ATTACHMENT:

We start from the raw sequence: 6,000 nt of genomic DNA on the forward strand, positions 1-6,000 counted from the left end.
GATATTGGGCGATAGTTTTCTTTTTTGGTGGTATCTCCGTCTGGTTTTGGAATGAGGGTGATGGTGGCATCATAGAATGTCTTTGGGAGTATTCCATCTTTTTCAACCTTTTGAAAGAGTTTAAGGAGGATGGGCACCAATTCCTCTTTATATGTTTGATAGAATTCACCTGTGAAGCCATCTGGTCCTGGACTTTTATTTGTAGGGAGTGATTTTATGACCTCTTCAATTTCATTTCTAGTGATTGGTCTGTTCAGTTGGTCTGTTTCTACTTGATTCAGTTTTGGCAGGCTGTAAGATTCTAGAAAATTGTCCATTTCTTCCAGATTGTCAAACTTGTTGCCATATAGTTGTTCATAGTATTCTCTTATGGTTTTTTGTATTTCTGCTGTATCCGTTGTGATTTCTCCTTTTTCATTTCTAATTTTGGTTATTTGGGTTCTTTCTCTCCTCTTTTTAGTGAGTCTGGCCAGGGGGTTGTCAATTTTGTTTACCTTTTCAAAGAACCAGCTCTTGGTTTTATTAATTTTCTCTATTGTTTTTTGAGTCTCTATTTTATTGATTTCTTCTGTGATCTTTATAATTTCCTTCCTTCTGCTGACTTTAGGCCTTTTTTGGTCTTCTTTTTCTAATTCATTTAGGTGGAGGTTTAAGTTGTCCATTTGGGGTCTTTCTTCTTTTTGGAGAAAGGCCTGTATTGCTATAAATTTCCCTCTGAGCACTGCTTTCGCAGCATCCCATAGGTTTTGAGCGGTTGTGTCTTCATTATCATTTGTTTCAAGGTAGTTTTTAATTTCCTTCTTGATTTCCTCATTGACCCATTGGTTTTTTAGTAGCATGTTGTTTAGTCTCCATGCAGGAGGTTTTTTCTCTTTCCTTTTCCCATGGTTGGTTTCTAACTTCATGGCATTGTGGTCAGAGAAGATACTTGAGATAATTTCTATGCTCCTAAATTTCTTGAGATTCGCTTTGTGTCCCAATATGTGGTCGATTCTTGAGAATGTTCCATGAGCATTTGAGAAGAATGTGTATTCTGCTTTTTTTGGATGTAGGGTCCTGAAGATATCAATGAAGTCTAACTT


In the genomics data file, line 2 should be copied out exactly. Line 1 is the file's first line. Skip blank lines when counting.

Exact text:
GATATTGGGCGATAGTTTTCTTTTTTGGTGGTATCTCCGTCTGGTTTTGGAATGAGGGTGATGGTGGCATCATAGAATGTCTTTGGGAGTATTCCATCTTTTTCAACCTTTTGAAAGAGTTTAAGGAGGATGGGCACCAATTCCTCTTTATATGTTTGATAGAATTCACCTGTGAAGCCATCTGGTCCTGGACTTTTATTTGTAGGGAGTGATTTTATGACCTCTTCAATTTCATTTCTAGTGATTGGTCTGTTCAGTTGGTCTGTTTCTACTTGATTCAGTTTTGGCAGGCTGTAAGATTCTAGAAAATTGTCCATTTCTTCCAGATTGTCAAACTTGTTGCCATATAGTTGTTCATAGTATTCTCTTATGGTTTTTTGTATTTCTGCTGTATCCGTTGTGATTTCTCCTTTTTCATTTCTAATTTTGGTTATTTGGGTTCTTTCTCTCCTCTTTTTAGTGAGTCTGGCCAGGGGGTTGTCAATTTTGTTTACCTTTTCAAAGAACCAGCTCTTGGTTTTATTAATTTTCTCTATTGTTTTTTGAGTCTCTATTTTATTGATTTCTTCTGTGATCTTTATAATTTCCTTCCTTCTGCTGACTTTAGGCCTTTTTTGGTCTTCTTTTTCTAATTCATTTAGGTGGAGGTTTAAGTTGTCCATTTGGGGTCTTTCTTCTTTTTGGAGAAAGGCCTGTATTGCTATAAATTTCCCTCTGAGCACTGCTTTCGCAGCATCCCATAGGTTTTGAGCGGTTGTGTCTTCATTATCATTTGTTTCAAGGTAGTTTTTAATTTCCTTCTTGATTTCCTCATTGACCCATTGGTTTTTTAGTAGCATGTTGTTTAGTCTCCATGCAGGAGGTTTTTTCTCTTTCCTTTTCCCATGGTTGGTTTCTAACTTCATGGCATTGTGGTCAGAGAAGATACTTGAGATAATTTCTATGCTCCTAAATTTCTTGAGATTCGCTTTGTGTCCCAATATGTGGTCGATTCTTGAGAATGTTCCATGAGCATTTGAGAAGAATGTGTATTCTGCTTTTTTTGGATGTAGGGTCCTGAAGATATCAATGAAGTCTAACTT